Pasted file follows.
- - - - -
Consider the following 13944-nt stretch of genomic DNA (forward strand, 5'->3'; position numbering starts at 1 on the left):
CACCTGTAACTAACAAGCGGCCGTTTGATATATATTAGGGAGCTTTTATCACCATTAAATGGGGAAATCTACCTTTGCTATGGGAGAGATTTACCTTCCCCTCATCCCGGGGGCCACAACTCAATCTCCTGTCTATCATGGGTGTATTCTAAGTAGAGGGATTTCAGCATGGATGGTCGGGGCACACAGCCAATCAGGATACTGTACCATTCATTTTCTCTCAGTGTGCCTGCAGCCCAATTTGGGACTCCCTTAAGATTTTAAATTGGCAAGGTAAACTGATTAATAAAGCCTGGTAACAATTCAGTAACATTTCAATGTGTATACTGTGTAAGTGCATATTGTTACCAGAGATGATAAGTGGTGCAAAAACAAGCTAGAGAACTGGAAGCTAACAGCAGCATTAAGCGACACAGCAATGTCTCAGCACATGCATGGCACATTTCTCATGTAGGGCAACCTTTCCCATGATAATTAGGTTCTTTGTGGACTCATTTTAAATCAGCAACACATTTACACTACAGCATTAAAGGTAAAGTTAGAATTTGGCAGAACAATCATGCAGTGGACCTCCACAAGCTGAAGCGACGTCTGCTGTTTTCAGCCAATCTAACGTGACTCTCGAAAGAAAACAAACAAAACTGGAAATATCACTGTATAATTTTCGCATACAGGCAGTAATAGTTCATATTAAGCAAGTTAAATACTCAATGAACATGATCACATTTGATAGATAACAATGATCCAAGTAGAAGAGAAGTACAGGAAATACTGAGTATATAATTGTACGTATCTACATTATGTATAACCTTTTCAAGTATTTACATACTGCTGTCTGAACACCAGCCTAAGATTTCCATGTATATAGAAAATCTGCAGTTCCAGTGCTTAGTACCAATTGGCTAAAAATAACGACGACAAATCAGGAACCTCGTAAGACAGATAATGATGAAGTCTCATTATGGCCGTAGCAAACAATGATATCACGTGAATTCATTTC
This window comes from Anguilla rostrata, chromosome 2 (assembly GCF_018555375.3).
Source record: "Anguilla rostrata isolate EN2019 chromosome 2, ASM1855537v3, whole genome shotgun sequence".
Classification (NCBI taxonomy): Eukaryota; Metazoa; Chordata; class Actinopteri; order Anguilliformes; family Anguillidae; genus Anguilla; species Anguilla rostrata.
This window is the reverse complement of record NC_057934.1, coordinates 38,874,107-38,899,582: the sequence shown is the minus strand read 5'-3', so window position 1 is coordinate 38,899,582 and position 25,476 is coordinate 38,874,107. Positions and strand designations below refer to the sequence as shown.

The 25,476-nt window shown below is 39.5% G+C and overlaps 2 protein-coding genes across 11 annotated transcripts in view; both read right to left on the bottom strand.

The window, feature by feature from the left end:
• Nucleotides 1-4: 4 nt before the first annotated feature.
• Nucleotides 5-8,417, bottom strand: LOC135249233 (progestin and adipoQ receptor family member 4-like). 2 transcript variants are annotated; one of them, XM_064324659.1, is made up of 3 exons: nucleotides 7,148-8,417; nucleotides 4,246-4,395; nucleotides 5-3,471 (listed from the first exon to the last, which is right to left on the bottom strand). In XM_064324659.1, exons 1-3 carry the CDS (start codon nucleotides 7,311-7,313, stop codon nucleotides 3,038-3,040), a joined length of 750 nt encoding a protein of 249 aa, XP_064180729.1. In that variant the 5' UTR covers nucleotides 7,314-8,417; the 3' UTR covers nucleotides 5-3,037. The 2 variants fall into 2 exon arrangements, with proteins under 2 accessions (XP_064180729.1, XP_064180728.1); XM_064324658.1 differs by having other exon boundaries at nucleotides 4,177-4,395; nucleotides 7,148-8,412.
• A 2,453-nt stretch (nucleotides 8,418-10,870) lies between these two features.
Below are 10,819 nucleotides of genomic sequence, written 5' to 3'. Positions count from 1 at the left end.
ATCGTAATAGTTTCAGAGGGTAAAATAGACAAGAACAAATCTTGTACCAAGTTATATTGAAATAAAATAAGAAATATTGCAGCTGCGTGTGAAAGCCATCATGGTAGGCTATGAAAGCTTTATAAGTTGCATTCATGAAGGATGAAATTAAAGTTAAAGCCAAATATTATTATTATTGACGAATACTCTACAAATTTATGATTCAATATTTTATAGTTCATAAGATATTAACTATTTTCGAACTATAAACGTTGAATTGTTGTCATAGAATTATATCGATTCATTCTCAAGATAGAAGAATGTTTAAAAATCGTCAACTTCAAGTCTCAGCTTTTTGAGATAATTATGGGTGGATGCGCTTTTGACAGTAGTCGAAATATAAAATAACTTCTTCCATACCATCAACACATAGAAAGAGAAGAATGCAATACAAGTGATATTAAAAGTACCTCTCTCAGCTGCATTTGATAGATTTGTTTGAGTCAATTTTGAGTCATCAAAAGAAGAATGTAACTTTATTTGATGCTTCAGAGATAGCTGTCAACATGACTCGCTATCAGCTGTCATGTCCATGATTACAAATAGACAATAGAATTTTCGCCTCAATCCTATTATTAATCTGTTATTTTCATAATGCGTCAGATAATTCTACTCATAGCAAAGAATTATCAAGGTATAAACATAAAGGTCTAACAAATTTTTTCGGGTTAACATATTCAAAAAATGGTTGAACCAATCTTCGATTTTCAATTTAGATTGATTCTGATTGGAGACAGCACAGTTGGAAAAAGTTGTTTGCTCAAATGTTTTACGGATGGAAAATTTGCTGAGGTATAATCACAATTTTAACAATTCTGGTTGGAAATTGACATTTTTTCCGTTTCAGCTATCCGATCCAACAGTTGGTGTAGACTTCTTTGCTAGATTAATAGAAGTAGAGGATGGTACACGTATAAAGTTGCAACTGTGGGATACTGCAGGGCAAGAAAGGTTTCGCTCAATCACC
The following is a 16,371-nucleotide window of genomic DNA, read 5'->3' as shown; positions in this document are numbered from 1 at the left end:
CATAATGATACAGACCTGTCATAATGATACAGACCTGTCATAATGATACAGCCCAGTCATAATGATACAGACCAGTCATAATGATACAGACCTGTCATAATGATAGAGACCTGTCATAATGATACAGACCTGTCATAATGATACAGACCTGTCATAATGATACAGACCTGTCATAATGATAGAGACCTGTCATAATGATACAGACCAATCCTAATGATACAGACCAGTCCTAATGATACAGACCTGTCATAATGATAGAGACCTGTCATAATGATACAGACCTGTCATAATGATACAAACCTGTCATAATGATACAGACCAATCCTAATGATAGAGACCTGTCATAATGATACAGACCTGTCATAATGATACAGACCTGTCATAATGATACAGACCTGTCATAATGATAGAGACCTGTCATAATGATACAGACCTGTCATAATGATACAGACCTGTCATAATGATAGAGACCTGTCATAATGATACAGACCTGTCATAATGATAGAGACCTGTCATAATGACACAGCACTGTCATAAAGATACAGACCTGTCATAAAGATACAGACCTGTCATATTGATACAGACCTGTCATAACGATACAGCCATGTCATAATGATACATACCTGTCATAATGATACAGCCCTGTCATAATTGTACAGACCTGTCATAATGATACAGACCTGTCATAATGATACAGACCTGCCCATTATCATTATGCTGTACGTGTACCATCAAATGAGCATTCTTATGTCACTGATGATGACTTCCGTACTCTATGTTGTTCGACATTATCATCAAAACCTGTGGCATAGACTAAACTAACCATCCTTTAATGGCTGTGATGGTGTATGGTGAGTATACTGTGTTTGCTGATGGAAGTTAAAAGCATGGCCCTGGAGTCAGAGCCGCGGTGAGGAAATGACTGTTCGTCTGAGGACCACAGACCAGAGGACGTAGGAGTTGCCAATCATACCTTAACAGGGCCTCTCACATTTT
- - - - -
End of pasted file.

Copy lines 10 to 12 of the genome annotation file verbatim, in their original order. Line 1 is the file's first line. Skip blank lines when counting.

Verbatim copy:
• Nucleotides 5-8,417, bottom strand: LOC135249233 (progestin and adipoQ receptor family member 4-like). 2 transcript variants are annotated; one of them, XM_064324659.1, is made up of 3 exons: nucleotides 7,148-8,417; nucleotides 4,246-4,395; nucleotides 5-3,471 (listed from the first exon to the last, which is right to left on the bottom strand). In XM_064324659.1, exons 1-3 carry the CDS (start codon nucleotides 7,311-7,313, stop codon nucleotides 3,038-3,040), a joined length of 750 nt encoding a protein of 249 aa, XP_064180729.1. In that variant the 5' UTR covers nucleotides 7,314-8,417; the 3' UTR covers nucleotides 5-3,037. The 2 variants fall into 2 exon arrangements, with proteins under 2 accessions (XP_064180729.1, XP_064180728.1); XM_064324658.1 differs by having other exon boundaries at nucleotides 4,177-4,395; nucleotides 7,148-8,412.
• A 2,453-nt stretch (nucleotides 8,418-10,870) lies between these two features.
Below are 10,819 nucleotides of genomic sequence, written 5' to 3'. Positions count from 1 at the left end.